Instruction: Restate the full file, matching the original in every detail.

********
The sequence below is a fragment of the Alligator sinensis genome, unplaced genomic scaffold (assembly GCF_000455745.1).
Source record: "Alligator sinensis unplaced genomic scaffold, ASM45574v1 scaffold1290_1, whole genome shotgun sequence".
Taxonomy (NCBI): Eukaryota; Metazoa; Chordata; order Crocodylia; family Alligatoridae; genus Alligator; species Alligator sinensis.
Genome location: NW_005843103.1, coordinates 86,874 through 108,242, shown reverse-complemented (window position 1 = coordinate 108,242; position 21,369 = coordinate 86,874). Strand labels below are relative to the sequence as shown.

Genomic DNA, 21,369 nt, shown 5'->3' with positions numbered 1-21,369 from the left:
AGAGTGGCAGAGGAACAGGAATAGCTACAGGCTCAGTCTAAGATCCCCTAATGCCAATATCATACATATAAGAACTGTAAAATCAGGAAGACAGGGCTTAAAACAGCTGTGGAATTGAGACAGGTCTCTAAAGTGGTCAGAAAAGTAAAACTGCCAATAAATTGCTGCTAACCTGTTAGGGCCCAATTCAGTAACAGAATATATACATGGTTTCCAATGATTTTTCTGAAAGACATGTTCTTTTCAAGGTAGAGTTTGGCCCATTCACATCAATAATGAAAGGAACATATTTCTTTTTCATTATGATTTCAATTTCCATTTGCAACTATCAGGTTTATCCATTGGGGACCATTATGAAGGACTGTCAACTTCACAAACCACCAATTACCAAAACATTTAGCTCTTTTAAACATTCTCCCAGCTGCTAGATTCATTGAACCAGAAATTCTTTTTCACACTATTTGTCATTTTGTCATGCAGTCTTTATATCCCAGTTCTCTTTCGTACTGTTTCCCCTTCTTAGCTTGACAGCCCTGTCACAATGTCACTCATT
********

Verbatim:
The sequence below is a fragment of the Alligator sinensis genome, unplaced genomic scaffold (assembly GCF_000455745.1).
Source record: "Alligator sinensis unplaced genomic scaffold, ASM45574v1 scaffold1290_1, whole genome shotgun sequence".
Taxonomy (NCBI): Eukaryota; Metazoa; Chordata; order Crocodylia; family Alligatoridae; genus Alligator; species Alligator sinensis.
Genome location: NW_005843103.1, coordinates 86,874 through 108,242, shown reverse-complemented (window position 1 = coordinate 108,242; position 21,369 = coordinate 86,874). Strand labels below are relative to the sequence as shown.

Genomic DNA, 21,369 nt, shown 5'->3' with positions numbered 1-21,369 from the left:
AGAGTGGCAGAGGAACAGGAATAGCTACAGGCTCAGTCTAAGATCCCCTAATGCCAATATCATACATATAAGAACTGTAAAATCAGGAAGACAGGGCTTAAAACAGCTGTGGAATTGAGACAGGTCTCTAAAGTGGTCAGAAAAGTAAAACTGCCAATAAATTGCTGCTAACCTGTTAGGGCCCAATTCAGTAACAGAATATATACATGGTTTCCAATGATTTTTCTGAAAGACATGTTCTTTTCAAGGTAGAGTTTGGCCCATTCACATCAATAATGAAAGGAACATATTTCTTTTTCATTATGATTTCAATTTCCATTTGCAACTATCAGGTTTATCCATTGGGGACCATTATGAAGGACTGTCAACTTCACAAACCACCAATTACCAAAACATTTAGCTCTTTTAAACATTCTCCCAGCTGCTAGATTCATTGAACCAGAAATTCTTTTTCACACTATTTGTCATTTTGTCATGCAGTCTTTATATCCCAGTTCTCTTTCGTACTGTTTCCCCTTCTTAGCTTGACAGCCCTGTCACAATGTCACTCATT